Long-term care, whether provided in a private home, a nursing home, an assisted living facility or a continuing care retirement community, is expensive. The median national rate for a private room in a nursing home in the U.S. is $102,200 each year according to the Genworth Cost of Care Survey 2019.
Many family caregivers and seniors assume these costs will be taken care of by Medicaid, the jointly funded federal and state program that provides health insurance for people with low income and limited assets. When it comes to long-term care, this public assistance program does pay for the largest share of these services, but only if a senior meets strict financial and functional requirements. Medicaid is administered by each state, so keep in mind that criteria can vary considerably from one state to another.
Eligibility Requirements for Long-Term Care Medicaid
The most basic and universal requirements a person must meet to qualify for Medicaid include being a U.S. citizen (or a qualified non-citizen) and meeting residency rules in the state where the applicant intends to apply.
Additionally, an applicant must:
- Be age 65 or older; OR
- Have a permanent disability as defined by the Social Security Administration; OR
- Be blind.
Most states automatically provide Medicaid eligibility to applicants who apply and are deemed eligible for Supplemental Security Income (SSI). However, there are a handful of states who use the same eligibility guidelines but require an applicant to file separate SSI and Medicaid applications to receive both benefits. You can learn more about SSI benefits at SSA.gov.
Medical and Functional Criteria for Medicaid Long-Term Care
To receive long-term care services paid for by Medicaid, an applicant must need a “nursing home level of care.” A medical specialist in the state conducts a needs assessment of the applicant and determines if they require care in a nursing home, care in an assisted living facility or if they are a candidate for home- and community-based services (HCBS) like in-home care services and adult day care. (HCBS are a slightly different type of Medicaid program aimed at delaying or preventing applicants’ placement in institutional facilities like nursing homes. These services are typically provided through Medicaid waivers, which allow applicants who require a nursing facility level of care to receive appropriate services in their own homes and communities.)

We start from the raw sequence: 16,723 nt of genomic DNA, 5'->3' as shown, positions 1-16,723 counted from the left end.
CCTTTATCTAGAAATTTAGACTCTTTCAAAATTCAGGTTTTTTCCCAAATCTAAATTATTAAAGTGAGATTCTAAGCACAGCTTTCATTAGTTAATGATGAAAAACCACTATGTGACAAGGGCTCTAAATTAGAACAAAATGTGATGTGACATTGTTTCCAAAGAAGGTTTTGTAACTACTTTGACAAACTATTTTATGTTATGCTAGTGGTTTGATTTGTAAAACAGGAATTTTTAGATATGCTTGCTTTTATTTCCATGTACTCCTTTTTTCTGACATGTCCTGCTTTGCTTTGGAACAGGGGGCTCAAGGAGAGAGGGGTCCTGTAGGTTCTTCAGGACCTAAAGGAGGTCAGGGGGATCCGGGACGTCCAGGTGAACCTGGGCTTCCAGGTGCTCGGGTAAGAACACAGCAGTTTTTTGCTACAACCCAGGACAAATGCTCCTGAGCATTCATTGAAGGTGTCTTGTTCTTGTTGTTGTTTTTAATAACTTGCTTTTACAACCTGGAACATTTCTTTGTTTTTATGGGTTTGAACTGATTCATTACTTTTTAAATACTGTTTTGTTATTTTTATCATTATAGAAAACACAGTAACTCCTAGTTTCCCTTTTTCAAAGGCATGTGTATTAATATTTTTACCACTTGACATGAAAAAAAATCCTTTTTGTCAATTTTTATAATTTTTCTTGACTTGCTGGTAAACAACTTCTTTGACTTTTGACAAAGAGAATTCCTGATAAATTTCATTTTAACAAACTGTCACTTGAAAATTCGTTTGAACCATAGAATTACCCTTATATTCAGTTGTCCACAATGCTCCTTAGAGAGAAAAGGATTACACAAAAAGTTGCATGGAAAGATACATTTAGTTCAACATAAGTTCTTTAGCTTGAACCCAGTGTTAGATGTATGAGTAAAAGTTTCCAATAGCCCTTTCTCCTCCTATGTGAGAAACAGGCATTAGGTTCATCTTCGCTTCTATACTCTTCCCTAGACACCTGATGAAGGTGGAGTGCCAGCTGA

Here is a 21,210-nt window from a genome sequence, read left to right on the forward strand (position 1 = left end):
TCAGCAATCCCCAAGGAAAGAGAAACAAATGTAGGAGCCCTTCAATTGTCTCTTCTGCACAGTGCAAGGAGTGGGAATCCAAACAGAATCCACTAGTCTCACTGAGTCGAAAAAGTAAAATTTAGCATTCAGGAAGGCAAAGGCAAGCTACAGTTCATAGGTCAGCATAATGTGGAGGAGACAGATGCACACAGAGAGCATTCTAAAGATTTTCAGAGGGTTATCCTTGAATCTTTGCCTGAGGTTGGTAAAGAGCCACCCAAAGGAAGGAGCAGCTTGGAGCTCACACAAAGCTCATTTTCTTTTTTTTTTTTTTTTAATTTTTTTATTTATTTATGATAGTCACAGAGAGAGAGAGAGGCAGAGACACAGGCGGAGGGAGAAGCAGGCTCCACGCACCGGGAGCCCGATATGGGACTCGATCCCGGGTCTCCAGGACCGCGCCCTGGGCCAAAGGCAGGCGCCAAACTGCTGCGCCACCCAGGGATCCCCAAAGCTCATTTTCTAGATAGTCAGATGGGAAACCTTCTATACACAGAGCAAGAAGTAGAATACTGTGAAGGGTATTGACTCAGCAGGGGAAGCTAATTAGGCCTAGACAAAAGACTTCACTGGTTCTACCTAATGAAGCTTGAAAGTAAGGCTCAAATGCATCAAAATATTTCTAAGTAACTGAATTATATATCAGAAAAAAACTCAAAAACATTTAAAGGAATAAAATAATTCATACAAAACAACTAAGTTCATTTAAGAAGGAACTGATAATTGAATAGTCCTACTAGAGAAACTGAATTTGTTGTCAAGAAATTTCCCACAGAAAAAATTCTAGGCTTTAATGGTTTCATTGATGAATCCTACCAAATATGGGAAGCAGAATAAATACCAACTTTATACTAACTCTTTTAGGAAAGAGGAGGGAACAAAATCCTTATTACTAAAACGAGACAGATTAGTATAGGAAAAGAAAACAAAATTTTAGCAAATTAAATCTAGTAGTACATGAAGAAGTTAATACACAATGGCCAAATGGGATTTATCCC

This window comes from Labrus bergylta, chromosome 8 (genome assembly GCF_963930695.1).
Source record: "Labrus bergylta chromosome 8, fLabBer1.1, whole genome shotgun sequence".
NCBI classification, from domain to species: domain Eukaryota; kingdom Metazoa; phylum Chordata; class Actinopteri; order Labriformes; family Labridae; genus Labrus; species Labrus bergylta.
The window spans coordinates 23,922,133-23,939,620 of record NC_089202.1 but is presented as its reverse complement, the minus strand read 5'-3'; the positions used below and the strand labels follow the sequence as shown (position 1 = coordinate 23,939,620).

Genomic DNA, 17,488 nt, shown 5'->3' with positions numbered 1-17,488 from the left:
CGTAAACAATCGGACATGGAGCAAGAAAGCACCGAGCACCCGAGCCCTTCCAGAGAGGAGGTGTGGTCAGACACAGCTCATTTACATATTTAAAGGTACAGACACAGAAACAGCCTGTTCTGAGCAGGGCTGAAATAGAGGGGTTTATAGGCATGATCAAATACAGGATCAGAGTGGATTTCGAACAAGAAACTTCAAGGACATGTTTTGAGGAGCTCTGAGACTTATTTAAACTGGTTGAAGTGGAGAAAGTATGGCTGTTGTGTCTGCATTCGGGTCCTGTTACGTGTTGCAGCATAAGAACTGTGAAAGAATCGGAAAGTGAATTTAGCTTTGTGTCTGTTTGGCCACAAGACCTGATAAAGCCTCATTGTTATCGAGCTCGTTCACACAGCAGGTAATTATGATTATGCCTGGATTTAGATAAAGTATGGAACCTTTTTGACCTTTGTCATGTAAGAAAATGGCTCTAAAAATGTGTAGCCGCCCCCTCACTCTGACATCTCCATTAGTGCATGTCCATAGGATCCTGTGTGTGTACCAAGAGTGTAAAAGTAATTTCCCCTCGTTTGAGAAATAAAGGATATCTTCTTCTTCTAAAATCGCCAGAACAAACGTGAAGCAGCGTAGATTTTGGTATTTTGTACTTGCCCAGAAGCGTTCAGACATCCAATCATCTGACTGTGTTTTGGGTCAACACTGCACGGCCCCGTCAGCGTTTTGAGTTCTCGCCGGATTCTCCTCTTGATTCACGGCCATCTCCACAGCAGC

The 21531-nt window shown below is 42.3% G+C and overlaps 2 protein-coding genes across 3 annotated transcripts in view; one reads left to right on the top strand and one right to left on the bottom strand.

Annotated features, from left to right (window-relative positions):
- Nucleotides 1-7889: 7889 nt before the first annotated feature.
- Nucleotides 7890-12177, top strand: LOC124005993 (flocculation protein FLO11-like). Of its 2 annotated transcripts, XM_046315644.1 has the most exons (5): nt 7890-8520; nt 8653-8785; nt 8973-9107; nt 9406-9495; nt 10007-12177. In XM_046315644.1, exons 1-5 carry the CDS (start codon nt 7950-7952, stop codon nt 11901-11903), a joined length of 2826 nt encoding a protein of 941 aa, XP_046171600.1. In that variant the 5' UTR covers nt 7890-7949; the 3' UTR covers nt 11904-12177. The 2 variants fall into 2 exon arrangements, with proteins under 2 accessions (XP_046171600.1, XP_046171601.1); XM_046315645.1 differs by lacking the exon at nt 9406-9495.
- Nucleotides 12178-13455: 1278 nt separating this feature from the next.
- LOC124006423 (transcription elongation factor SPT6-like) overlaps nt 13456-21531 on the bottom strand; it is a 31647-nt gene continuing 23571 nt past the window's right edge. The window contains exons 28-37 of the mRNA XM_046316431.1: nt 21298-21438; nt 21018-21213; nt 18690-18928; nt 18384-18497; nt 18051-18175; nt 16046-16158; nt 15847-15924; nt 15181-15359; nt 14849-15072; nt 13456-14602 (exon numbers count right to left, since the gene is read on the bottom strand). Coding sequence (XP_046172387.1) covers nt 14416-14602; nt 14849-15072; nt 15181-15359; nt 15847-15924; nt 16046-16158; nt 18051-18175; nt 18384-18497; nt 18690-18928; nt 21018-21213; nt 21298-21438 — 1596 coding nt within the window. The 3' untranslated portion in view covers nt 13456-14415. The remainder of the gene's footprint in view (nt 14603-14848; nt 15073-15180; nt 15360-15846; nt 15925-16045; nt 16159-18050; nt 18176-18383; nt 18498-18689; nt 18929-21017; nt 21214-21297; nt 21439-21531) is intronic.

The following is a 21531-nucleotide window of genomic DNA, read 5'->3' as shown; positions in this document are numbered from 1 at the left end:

Each state defines its own nursing facility level of care criteria, and the explanations are often very complex or vague. However, the requirements for meeting a nursing home level of care typically include a combination of medical, functional and cognitive components.
Medically, an applicant may need to be certified as requiring frequent skilled nursing care from a licensed nurse (e.g. assistance with injections, IVs, catheter care or other medical devices and treatments). An applicant’s functional level is commonly determined by assessing their ability to perform activities of daily living (ADLs). The six ADLs are eating, bathing, dressing, continence, toileting and transferring/mobility.
Criteria relating to cognitive abilities are often more difficult to define and quantify. Many states account for the special long-term care needs of seniors with neurodegenerative conditions like Parkinson’s disease, Alzheimer’s disease and other forms of dementia in their nursing home level of care requirements. However, even if dementia-related symptoms like memory loss and sundowning are not specifically mentioned in a state’s Medicaid guidelines, progressive neurological conditions also take a toll on a senior’s health and ability to function independently.
Medicaid Long-Term Care Financial Eligibility Requirements
Medicaid is a program designed to help individuals with low incomes and limited assets get the health coverage they need. State Medicaid programs set strict income and asset limits when determining whether applicants qualify financially.
- Medicaid Income Limits